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The Missing Piece In Health Care

The Missing Piece In Health Care

Mariya Filipova, Chief Innovation Officer at CareQuest Innovation Partners.

Reflecting on my time at CareQuest Innovation Partners, I realized there’s one question I’m frequently asked: Why oral health?

The simple answer: Because there is so much opportunity.

Nearly everyone understands the importance of keeping teeth and gums healthy, but many don’t understand how oral health impacts the rest of the body, or how much we could save in total health care spending by closing big oral care gaps in the system.

Gaps In Oral Care Cost Us Billions In ED Visits

Today, many of the 76.5 million Americans without dental insurance cannot afford routine dental care. This often leads patients to seek medical attention for preventable conditions. In 2019 alone, we saw 1.8 million emergency department (ED) visits for non-traumatic dental conditions.

Although significant, the rate of ED visits for non-traumatic dental conditions has actually decreased since 2014. Here’s the catch: The average annual charges associated with these visits have increased by 62%.

At a system level, we spent $3.4 billion on ED visits that are largely preventable when people have access to routine oral health care.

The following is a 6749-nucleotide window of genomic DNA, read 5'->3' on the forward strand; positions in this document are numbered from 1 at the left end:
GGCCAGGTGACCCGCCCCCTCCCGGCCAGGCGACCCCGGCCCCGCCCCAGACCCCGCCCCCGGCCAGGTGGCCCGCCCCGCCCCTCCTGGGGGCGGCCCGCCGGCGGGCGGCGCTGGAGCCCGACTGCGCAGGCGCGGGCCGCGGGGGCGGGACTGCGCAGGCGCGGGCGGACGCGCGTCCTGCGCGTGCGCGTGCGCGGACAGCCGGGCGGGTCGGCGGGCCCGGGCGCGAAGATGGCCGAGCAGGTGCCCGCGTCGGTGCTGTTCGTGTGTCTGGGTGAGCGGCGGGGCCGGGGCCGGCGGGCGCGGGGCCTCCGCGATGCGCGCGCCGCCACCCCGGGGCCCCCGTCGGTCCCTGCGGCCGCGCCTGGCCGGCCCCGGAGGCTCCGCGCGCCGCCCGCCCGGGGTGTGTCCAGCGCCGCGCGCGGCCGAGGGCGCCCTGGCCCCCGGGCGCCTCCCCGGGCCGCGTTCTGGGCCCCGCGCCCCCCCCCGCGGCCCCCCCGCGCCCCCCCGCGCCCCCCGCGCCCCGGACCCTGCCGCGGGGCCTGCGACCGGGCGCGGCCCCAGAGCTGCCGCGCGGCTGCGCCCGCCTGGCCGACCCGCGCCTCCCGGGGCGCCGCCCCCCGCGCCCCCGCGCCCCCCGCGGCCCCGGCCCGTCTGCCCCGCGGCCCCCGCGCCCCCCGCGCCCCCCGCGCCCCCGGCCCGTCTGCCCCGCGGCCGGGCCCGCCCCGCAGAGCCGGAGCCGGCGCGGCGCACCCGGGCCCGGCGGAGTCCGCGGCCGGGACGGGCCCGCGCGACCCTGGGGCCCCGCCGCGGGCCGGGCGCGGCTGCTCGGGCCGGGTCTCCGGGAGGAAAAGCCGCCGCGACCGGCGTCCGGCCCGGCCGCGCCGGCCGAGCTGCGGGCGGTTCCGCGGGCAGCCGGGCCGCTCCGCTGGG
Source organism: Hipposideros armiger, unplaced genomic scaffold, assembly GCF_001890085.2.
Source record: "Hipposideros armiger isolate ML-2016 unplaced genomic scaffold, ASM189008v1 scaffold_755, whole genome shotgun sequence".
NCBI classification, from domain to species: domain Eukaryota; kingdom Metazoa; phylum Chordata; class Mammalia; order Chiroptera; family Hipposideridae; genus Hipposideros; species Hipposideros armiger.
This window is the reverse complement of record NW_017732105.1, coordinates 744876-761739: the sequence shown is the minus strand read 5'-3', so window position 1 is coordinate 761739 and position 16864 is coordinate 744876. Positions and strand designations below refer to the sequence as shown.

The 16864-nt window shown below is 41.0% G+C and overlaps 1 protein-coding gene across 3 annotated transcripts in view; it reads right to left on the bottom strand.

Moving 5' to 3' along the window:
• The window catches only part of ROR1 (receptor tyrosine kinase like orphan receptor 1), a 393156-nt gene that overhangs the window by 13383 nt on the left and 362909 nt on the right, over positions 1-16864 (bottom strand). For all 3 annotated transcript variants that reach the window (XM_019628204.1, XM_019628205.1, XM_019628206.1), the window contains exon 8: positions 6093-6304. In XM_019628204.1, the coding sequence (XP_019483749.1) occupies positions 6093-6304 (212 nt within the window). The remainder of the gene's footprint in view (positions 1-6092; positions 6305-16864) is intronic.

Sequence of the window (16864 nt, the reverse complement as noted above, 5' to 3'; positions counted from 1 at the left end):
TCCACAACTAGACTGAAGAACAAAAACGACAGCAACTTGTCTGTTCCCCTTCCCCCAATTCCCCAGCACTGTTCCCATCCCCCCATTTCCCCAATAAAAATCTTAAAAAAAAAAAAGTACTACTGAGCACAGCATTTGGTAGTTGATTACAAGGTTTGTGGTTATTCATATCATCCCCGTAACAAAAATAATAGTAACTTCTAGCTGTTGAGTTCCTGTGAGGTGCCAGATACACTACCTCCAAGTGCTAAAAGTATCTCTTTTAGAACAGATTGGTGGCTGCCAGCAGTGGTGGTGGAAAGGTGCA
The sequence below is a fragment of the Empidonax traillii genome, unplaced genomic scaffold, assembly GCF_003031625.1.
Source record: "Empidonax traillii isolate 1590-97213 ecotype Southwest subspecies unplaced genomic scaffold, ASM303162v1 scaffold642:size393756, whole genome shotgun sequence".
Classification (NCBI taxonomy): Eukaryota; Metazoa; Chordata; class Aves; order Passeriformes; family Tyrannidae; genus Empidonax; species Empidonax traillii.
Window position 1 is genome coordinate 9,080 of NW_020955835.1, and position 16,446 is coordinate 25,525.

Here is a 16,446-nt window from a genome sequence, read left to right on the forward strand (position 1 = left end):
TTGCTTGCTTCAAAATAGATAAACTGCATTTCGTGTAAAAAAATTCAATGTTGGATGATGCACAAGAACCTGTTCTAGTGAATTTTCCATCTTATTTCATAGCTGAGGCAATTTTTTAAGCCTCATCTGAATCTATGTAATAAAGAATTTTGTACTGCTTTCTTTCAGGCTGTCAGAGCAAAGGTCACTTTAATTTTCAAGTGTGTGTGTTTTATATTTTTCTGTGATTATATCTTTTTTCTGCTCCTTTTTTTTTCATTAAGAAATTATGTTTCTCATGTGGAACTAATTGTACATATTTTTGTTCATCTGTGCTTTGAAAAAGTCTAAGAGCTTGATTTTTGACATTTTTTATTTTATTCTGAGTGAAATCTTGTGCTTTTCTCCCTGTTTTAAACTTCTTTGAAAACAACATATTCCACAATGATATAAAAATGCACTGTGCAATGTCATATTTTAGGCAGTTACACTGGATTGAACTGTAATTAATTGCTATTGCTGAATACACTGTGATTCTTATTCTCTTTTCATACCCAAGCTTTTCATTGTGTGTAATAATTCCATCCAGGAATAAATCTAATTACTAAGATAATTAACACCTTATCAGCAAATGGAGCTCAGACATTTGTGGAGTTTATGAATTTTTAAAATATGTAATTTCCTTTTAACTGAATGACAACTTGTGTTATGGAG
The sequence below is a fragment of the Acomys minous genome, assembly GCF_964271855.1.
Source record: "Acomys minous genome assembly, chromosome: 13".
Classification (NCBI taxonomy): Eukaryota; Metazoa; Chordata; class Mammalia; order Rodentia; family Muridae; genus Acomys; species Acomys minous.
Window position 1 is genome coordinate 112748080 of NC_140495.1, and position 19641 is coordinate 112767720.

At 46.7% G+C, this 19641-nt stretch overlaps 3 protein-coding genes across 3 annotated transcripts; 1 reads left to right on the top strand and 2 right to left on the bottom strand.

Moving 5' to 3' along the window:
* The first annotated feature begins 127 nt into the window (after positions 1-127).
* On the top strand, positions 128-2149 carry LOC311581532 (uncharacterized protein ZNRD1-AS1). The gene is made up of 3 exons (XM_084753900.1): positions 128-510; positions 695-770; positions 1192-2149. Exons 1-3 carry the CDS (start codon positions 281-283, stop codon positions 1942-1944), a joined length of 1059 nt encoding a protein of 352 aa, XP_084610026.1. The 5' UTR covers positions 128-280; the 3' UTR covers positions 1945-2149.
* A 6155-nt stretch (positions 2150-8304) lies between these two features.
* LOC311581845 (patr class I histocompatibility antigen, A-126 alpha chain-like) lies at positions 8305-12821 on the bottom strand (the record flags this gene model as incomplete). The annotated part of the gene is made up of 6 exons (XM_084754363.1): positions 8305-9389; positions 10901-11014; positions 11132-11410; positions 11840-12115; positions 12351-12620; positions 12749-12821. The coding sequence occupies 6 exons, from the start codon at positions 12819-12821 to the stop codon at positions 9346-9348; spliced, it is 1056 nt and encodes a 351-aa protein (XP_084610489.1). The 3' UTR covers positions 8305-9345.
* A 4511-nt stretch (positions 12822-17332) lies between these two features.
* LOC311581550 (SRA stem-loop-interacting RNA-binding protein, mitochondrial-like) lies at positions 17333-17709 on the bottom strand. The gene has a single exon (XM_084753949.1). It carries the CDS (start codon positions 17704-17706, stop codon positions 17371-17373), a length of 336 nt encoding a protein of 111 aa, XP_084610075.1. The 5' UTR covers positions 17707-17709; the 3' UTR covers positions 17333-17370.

A staggering amount. Yet, given everything we could do to rein in our trillion-dollar health care spending in the U.S., why should we focus our attention on oral health?

In trying to answer that question, I found experts who share the belief that oral health is critical to overall health, and who would typically point out the following.

Our mouth is the gateway to our body. As the start of the digestive tract, what happens there impacts our overall health. In fact, many inflammatory diseases that cause the disruption of our systemic health have been directly linked to chronic inflammation in the mouth.

Chronic inflammatory disease in the mouth, or periodontal disease, can expose parts of the body to various illnesses or symptoms. One of the bacteria that causes these diseases—P. gingivalis—is one of the seven most aggressive bacteria that causes inflammation of the mouth. Scientists like Dr. Hatice Hasturk have found this lethal, toxic bacterium in the carotid artery that supplies the brain with blood, and in patients who suffer from various diseases including Alzheimer’s disease, pancreatic cancer, leaky gut and inflammatory bowel disease.

So, when we think about those conditions, and how these pathogenic bacteria in the mouth travel to the rest of the body, we start uncovering what Jonathan Levine, DMD, describes as a linked, intricate network of bacteria highways that allows bacteria to travel from our mouth throughout the body. This can lead to a variety of serious, costly conditions.

Investing In Systemic Health

The evidence is clear. Oral health is foundational to the health of the rest of our bodies. But the majority of our care delivery, administration and payment models do not currently reflect this connection.

The common misconception is oral health solutions are scarce, expensive or difficult to integrate into the overall patient journey. But there is no shortage of cost-effective solutions available to integrate into and augment existing workflows and care teams. Savings associated with integrating oral health care into broader patient care are real and achievable for health plans, employers and the system at large.